Country star Cash, sittin’ pretty. (Photo: Clay Patrick McBride)
Rosanne Cash was starting to hate Nashville.
“It’s become a company town, really,” says the Memphis-born, California-raised Cash, 58, who has lived in New York City for more than 20 years. “I’d go back there and my stomach would tighten up as soon as I got off the plane. It just felt claustrophobic.”
As the eldest daughter of the Man in Black — and with a hugely successful career herself, rooted in the sounds that Johnny Cash helped define — that may come as a surprise, if not sacrilege. She’s practically royalty in the American south.
But through struggle comes grace; and for musicians, an album.
Her latest, The River and the Thread, was born out of road trips through the region with her husband/producer, John Leventhal. A revelatory experience at the Country Music Hall of Fame in 2009 inspired her to make peace with the land of her ancestors. And the reviews have been ecstatic.
“When you’re in a long-term romantic relationship, the middle part can get really rocky, but if you stick with it, you can come out the side and find a deeper love,” she explains. “That’s what it felt like with Nashville.”
"This record is about reconnecting with all those people and places in the South,” she continues, “Just feeling cracked open in the South, which I had tried to push away for so long.”
Here’s where she went:
Her travels began when Arkansas State University bought  her father’s boyhood home — the Historic Dyess Colony — in Dyess, Arkansas; she organized a series of benefit concerts to help pay for the extensive, necessary renovations. (A grand opening is scheduled August 16, 2014 with by-appointment group tours till then.)
Cash family on front porch. (Photo: Historic Dyess Colony)
While traveling back and forth via Memphis, she also became friendly with a celebrated seamstress named Natalie Chanin, whose company in  Alabama Chanin in Florence, AL, creates hand-sewn dresses. Trips to visit Chanin also meant stopping off across the river to see the legendary music studios in nearby  Muscle Shoals (the site of numerous classic soul sessions and the subject of a recent acclaimed documentary).
On another excursion, they paid their respects to author  William Faulkner’s house in Oxford, Mississippi. A sign for  radio station WDIA in Memphis — “50,000 Watts of Good Will” — led to the song “50,000 Watts.” She sings about her grandmother, Carrie Cash, on “Sunken Lands,” named for the agriculturally-challenged region in  Northeast Arkansas where her father grew up.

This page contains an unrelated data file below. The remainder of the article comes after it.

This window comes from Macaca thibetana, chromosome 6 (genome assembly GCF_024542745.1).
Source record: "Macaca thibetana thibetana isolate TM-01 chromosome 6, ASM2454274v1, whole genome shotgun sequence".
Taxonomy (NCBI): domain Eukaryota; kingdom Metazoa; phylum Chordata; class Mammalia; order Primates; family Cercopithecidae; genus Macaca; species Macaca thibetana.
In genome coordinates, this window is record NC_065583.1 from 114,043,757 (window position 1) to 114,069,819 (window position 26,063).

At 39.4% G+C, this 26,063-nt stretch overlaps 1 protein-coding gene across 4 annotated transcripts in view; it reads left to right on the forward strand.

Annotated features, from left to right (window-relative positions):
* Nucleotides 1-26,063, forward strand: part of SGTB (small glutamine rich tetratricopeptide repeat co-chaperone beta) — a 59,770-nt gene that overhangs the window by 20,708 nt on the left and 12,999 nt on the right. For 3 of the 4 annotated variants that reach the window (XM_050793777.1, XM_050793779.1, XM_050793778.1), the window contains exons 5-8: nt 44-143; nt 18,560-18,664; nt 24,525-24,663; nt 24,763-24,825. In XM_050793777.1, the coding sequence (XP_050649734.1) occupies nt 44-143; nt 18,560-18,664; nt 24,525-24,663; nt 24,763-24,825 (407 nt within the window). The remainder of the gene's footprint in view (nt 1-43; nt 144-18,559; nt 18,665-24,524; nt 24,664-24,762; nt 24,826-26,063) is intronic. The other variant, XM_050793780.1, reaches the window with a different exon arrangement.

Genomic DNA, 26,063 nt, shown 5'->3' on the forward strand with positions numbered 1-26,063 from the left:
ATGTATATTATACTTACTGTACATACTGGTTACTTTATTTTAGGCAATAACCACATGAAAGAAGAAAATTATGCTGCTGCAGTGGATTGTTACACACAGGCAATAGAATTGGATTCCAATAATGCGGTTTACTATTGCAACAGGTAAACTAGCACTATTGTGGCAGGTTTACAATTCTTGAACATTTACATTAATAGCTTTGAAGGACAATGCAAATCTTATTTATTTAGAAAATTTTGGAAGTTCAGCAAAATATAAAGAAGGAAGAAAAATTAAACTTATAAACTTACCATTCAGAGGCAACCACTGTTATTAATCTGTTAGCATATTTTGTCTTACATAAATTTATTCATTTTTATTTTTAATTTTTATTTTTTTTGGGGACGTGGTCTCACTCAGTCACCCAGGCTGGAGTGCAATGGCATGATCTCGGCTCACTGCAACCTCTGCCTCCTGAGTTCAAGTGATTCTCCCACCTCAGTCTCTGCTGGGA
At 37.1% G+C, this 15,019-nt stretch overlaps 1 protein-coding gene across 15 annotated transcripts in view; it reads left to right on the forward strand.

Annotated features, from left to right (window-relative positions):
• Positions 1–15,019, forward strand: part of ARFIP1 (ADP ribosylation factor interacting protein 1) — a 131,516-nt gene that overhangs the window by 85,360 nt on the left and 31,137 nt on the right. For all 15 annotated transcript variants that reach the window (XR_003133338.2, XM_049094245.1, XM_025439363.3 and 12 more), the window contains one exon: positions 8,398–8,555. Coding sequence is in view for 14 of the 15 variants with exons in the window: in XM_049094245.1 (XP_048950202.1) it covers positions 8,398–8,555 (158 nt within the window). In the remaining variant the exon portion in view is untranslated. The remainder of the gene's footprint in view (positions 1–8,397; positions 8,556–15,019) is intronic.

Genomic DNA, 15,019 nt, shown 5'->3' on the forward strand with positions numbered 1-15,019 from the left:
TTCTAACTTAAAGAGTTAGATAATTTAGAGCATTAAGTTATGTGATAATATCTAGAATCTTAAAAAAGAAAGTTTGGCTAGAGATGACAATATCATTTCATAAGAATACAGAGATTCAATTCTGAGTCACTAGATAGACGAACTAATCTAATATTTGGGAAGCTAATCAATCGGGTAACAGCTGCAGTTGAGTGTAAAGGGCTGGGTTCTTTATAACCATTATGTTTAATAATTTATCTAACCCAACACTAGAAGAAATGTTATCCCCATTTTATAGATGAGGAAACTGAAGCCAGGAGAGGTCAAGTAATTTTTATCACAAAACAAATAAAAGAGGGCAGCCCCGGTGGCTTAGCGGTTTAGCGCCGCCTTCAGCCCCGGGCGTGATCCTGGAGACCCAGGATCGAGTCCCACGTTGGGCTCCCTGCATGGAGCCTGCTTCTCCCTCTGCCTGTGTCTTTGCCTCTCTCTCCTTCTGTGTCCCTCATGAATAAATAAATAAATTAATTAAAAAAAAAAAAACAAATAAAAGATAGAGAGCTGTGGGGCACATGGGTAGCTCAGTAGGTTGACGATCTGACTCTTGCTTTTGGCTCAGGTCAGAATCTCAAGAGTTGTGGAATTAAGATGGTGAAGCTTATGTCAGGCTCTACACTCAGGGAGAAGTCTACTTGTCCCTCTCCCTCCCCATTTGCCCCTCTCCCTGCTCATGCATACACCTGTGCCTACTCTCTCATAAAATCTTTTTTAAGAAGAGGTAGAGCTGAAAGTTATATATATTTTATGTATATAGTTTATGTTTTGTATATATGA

(Photo: Thomas Hawk/Flickr)
Perhaps the most pivotal journey for the making of The River and the Thread, though, was a swing by Greenwood, Mississippi, to find the grave —  one of three — of the fabled blues singer Robert Johnson. Cash and Leventhal discovered that, just a few miles away, is  Money Road, where young Emmett Till was murdered in 1955, a crucial moment in the birth of the civil rights movement. And right around the corner from there is the  Tallahatchie Bridge, the setting for Bobbie Gentry’s mysterious, haunting 1967 hit “Ode to Billie Joe.” (The album’s cover photo, snapped by Leventhal, is a shot of Cash on a new highway bridge, taking in the remains of the old one.)
“You can’t believe it,” says Cash, who wrote the song “Money Road” based on this visit. “It’s like a revolutionary musical vortex.”
(Photo: Joseph A./Flickr)
The couple went on to  Dockery Farms, the plantation where blues giants Charley Patton and Howlin’ Wolf worked and made music, and then followed the Mississippi Blues Trail down from Natchez, stopping off at  B.B. King’s childhood home in Berclair before winding up in New Orleans where, as a birthday present to Leventhal, they played a show at the beloved club  Tipitina’s.
(Photo: Infrogmation of New Orleans/Flickr)
All of these experiences inform the moving, intimate, resonant songs on The River and the Thread, which the Los Angeles Times called “an album we’ll be looking at in December when it’s time to single out the most powerful works of 2014.”
For Cash, of course, who sings “A river runs through me” during the album’s opening salvo, the new project is more than just a satisfying recording — it’s a dramatic reaffirmation of her family legacy and her roots in the American south.